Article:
The Benefits of Art for Children
Children show their first signs of ‘art’ at around 18 months old, when they start to make scribbles and explore different materials. At around the age of 3, these drawings will begin to represent concepts, such as a circle and two lines to show a person.
As children develop (both physically and cognitively) their pictures will become more recognisable and complex . From a young age it is good for children to have access to a range of arts and crafts materials and the freedom to be creative; child-led play is a key part of the play diet, and art is a great opportunity for this.
The Department for Education in England acknowledges the importance of art and design for children’s learning and development, as this is part of the Early Years Foundation Stage as well as the National Curriculum for key stages 1 and 2.
There are lots of developmental benefits of Arts & Crafts for children of all ages:
Children come across vehicles frequently in their daily lives, so they like to incorporate these in small world play, too. Imaginative play allows children to exercise their creativity and helps them make sense of the world around them.
1 year olds particularly like copying their role models, and ride-ons that look like real carsgive them the chance to do this.
Multisensory, engaging learning
Learning through different techniques is known to help reinforce memory, as this makes for a more in-depth and stimulating experience.
In addition to the other skills on this list, art is also a valuable tool for getting children engaged in other areas of education. For example, they could make a historical figure out of a wooden peg, or create a collage of a rainforest.
Some of these techniques include:
– Kinaesthetic (doing)
– Auditory (hearing)
– and Visual (seeing)
Self expression and personal development
Children who find it difficult to communicate verbally may find it easier to do so through art, where they can explore their thoughts and feelings through a different medium. This can also lead to a potential opportunity to begin discussing issues that your child is currently going through – for example, if they draw a monster in their bedroom, you could start talking to them about fears.
Art also means children can explore their individuality, because they can make whatever they can imagine in their own style. While having a final piece is not key, as children will gain the most from the process of being creative, having something to show off at the end is good for building self esteem and confidence.
Discussion, language and critical thinking
A child’s artwork is a great way to encourage speaking and vocabulary development. Children are really enthusiastic about their creations and will love to describe them to you; you can also introduce new descriptive words and get them talking about the different colours, textures and shapes used. Art can also be used to encourage critical thinking, by asking children questions such as why they used certain materials, how they made their picture look like that, or what they might do different next time.
Boats at bath time
Children can be reluctant to have a bath, but can be kept entertained with bath toys. Toy boatsare great for this, turning the bath into a giant ocean to sail on!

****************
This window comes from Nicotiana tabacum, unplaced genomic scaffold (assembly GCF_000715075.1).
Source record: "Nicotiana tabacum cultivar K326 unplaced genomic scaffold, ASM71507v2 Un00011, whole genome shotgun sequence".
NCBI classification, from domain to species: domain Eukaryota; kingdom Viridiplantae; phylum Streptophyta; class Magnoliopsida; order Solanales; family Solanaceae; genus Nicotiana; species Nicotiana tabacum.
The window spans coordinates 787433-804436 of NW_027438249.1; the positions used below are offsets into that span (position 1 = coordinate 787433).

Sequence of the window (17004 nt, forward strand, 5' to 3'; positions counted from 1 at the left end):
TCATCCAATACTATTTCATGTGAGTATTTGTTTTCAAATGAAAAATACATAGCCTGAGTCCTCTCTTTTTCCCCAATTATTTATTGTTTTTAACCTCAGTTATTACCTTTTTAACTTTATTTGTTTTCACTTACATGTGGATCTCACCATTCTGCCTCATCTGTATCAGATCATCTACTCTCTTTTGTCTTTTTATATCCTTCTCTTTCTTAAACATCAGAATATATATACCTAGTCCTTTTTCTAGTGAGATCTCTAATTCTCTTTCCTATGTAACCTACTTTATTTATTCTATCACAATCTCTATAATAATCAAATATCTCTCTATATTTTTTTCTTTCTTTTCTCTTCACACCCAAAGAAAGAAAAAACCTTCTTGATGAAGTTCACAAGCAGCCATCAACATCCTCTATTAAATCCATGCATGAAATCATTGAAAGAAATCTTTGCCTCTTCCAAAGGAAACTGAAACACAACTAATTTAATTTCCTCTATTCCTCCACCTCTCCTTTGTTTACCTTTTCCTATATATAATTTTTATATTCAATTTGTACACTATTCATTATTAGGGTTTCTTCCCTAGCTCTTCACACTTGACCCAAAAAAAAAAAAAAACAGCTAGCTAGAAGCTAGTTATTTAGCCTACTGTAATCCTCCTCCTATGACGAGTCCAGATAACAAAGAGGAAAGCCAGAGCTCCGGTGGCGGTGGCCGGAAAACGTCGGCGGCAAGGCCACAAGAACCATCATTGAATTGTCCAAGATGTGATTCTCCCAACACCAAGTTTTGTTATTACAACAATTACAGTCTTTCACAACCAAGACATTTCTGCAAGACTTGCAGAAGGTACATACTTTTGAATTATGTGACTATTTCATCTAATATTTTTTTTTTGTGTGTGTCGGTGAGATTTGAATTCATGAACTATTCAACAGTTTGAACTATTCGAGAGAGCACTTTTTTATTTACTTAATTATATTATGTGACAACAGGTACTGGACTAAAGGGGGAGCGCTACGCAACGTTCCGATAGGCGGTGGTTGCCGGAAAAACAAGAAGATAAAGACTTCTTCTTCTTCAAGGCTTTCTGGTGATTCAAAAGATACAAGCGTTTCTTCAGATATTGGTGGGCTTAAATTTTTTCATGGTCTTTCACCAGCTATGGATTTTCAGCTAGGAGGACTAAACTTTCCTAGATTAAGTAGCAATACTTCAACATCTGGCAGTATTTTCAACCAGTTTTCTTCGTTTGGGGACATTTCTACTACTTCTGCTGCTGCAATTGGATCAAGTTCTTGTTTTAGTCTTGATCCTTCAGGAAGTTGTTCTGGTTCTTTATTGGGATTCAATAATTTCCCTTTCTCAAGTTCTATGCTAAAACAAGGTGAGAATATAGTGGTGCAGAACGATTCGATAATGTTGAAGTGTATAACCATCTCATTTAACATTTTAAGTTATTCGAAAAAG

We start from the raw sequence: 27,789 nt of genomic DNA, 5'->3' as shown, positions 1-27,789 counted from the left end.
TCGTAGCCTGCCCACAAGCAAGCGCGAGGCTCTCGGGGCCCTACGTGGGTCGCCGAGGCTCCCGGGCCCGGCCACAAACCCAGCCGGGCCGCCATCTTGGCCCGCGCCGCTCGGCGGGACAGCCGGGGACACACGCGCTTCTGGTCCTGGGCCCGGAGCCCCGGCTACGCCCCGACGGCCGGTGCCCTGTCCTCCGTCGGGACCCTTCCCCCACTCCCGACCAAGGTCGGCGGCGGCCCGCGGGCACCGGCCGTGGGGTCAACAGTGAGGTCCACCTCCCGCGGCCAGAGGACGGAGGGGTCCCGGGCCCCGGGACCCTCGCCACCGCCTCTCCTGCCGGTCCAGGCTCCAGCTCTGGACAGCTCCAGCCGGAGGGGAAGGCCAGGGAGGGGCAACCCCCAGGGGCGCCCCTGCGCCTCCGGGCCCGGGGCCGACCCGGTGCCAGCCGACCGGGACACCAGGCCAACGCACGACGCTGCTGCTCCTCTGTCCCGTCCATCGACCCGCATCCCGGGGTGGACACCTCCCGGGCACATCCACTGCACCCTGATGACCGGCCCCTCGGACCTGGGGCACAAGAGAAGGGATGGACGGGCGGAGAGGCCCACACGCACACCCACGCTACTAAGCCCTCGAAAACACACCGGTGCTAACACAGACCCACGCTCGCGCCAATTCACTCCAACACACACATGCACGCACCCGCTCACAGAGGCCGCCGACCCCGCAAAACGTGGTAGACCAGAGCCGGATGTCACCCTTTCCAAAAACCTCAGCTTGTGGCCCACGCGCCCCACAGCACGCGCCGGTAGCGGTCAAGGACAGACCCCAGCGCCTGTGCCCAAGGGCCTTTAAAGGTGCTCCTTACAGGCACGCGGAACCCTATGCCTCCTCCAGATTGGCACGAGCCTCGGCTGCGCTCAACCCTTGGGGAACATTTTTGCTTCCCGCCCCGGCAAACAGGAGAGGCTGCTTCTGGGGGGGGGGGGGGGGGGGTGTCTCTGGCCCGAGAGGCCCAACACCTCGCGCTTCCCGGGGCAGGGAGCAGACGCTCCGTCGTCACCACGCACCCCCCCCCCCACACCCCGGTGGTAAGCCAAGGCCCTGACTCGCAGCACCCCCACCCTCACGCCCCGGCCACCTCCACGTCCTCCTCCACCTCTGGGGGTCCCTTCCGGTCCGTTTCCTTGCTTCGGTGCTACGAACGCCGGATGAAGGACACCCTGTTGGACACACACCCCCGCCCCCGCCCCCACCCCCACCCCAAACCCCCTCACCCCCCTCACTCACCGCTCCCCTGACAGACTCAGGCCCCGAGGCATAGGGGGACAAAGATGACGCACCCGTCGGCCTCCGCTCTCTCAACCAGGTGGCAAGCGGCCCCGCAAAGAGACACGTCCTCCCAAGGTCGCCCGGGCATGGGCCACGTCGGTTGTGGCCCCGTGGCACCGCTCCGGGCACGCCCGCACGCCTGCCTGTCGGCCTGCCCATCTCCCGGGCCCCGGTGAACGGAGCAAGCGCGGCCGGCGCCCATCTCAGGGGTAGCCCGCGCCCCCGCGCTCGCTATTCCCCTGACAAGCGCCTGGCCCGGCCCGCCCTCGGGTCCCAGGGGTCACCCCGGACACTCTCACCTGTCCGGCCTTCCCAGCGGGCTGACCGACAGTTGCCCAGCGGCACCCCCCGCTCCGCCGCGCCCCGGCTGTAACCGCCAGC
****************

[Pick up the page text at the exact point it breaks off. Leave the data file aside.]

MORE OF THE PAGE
Toy boats can also be used for water play, which is a good sensory activity and allows children to learn about the effects of water (e.g. learning that if they push a floating boat under the water, it will bob back up again).
Creative thinking and problem solving
The beauty of art is that there are no right or wrong answers, so it offers freedom of thought and experimentation. Children can explore their imaginations and find out what happens when they mix certain colours or textures, try different approaches and explore ideas. This is a good platform for learning how to solve a problem, which is a key skill for school and later in life.
Self expression and personal development
Using different colours and textures is a great experience for younger children. Creating a collage by sticking pieces of paper or glitter, or using finger paints, gets children feeling different textures. Children can become familiar with different colours by experimenting with them, and learn what happens when they mix different colours together.
Concentration and focus
Children often become very absorbed in creative activities. Activities that keep their attention like this are great for helping children practice concentration and focus, which are useful skills to have when they are working in a classroom.
It is easy to be put off when something doesn’t quite go the way you want it to! However as this is often the case, being able to keep trying is an important skill for future learning. Dealing with a misplaced paint splodge or a piece of cotton wool that just won’t stick will show children that if they don’t give up, they can still create a wonderful finished piece.
Hand-eye coordination and fine motor control
Using a paintbrush or cutting with scissors are good for strengthening children’s hand and arm muscles, as well as developing fine motor control as movements become more precise. Holding a paint brush or crayons also encourages children to use the tripod grasp, which is important for learning to write.